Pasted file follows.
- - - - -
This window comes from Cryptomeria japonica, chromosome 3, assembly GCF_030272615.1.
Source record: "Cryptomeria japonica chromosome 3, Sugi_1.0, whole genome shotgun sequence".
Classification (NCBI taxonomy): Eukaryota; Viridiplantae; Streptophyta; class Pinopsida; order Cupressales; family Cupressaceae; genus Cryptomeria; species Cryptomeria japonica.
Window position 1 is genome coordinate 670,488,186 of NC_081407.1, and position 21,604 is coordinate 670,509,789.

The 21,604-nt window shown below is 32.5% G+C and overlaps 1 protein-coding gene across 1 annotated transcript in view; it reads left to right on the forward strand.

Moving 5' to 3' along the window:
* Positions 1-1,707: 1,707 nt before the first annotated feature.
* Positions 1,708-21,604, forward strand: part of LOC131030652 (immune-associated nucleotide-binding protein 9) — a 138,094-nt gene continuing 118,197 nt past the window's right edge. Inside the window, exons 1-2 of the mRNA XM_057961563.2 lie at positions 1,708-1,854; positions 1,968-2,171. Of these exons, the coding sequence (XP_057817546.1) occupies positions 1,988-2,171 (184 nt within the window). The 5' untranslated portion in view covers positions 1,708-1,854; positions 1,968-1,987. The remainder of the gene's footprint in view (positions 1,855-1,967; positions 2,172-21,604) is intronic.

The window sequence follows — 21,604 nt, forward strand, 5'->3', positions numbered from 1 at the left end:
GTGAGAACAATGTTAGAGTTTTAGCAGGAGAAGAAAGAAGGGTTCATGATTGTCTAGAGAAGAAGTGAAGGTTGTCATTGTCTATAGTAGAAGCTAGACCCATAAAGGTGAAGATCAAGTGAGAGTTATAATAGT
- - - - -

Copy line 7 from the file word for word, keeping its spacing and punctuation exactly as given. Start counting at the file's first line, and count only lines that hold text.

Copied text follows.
* Positions 1-1,707: 1,707 nt before the first annotated feature.